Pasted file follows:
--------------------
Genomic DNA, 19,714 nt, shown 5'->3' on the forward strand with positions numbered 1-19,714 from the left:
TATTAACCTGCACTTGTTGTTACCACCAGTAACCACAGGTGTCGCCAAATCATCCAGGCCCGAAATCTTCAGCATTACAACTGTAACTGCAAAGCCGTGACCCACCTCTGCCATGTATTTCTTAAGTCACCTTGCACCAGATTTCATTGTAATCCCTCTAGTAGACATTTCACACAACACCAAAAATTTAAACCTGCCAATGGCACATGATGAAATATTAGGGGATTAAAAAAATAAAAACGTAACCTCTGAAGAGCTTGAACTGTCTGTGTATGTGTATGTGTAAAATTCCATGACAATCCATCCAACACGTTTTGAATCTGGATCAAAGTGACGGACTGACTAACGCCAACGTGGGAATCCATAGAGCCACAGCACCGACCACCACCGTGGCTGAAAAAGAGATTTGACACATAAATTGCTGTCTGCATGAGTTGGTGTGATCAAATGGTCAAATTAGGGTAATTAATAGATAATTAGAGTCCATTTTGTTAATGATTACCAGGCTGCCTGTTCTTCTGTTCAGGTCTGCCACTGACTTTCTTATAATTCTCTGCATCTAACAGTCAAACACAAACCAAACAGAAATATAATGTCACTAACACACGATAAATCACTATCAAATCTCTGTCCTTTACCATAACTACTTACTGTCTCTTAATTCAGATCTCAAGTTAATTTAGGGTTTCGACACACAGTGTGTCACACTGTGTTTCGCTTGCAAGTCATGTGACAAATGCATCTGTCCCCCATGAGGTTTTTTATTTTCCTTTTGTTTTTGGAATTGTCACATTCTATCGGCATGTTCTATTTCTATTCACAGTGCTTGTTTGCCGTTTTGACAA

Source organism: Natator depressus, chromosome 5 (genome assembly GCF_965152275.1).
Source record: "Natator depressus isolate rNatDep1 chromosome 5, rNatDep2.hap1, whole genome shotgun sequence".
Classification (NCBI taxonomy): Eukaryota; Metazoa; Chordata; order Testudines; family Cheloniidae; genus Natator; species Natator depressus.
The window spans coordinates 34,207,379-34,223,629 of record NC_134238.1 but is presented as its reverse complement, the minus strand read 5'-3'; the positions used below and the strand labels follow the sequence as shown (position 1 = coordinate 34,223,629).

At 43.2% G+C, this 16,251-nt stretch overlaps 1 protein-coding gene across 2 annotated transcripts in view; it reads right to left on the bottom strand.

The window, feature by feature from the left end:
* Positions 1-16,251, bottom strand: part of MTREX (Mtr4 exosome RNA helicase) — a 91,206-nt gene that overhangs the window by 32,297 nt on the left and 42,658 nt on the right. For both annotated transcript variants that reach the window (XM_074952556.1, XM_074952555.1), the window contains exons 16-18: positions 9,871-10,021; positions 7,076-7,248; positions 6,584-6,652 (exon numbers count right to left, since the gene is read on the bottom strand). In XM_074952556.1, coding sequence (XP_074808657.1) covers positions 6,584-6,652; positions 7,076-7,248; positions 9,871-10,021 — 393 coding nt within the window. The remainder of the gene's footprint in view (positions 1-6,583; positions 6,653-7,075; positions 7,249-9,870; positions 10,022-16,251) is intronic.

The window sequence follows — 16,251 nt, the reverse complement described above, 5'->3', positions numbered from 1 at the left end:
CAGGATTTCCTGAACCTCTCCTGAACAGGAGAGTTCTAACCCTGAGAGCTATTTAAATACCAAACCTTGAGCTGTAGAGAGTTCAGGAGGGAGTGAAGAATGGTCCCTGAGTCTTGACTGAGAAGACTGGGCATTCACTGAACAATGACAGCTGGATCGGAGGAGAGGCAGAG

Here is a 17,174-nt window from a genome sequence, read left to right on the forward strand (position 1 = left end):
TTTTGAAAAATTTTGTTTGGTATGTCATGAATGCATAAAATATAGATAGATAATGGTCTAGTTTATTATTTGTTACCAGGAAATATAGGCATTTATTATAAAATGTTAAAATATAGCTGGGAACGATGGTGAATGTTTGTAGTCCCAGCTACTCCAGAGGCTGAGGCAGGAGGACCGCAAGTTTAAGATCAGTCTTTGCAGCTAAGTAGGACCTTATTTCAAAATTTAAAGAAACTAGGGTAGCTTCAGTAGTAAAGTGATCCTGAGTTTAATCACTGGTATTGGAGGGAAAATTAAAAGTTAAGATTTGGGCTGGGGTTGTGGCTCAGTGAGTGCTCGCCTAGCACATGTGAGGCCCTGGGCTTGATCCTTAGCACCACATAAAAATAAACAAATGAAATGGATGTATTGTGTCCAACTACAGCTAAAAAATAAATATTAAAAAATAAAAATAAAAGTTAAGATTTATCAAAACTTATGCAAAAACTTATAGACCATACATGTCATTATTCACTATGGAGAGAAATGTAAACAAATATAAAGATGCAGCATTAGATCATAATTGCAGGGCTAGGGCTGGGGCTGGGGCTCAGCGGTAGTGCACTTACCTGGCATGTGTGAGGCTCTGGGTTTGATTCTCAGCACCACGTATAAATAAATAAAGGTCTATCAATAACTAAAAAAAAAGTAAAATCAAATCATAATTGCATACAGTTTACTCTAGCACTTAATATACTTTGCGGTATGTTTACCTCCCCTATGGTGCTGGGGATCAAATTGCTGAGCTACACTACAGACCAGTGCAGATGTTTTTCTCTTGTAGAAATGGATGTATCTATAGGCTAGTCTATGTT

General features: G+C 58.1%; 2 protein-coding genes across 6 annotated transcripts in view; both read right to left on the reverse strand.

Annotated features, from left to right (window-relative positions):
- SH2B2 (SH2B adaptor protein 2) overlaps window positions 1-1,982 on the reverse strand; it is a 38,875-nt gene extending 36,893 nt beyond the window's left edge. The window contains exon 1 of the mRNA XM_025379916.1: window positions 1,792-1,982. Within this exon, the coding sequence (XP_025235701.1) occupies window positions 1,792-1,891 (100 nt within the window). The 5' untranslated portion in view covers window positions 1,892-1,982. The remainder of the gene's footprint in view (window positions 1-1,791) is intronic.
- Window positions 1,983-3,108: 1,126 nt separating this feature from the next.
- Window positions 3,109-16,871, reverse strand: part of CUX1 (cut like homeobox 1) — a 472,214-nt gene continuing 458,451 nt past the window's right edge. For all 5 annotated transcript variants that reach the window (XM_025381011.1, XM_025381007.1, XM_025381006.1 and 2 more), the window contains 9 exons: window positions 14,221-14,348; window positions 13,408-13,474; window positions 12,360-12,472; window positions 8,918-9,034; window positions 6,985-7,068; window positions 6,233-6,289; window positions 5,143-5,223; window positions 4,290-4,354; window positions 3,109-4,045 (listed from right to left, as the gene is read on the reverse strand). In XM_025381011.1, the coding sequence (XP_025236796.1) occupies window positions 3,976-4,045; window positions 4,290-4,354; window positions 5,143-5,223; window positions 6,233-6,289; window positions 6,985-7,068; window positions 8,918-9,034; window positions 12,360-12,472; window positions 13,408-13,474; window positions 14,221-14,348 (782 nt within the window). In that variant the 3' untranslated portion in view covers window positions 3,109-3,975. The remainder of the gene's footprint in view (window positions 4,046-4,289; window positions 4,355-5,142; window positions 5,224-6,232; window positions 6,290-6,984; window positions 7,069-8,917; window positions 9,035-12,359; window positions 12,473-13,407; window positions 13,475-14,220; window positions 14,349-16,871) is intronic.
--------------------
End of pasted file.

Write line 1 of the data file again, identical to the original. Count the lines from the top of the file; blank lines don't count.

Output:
Genomic DNA, 19,714 nt, shown 5'->3' on the forward strand with positions numbered 1-19,714 from the left: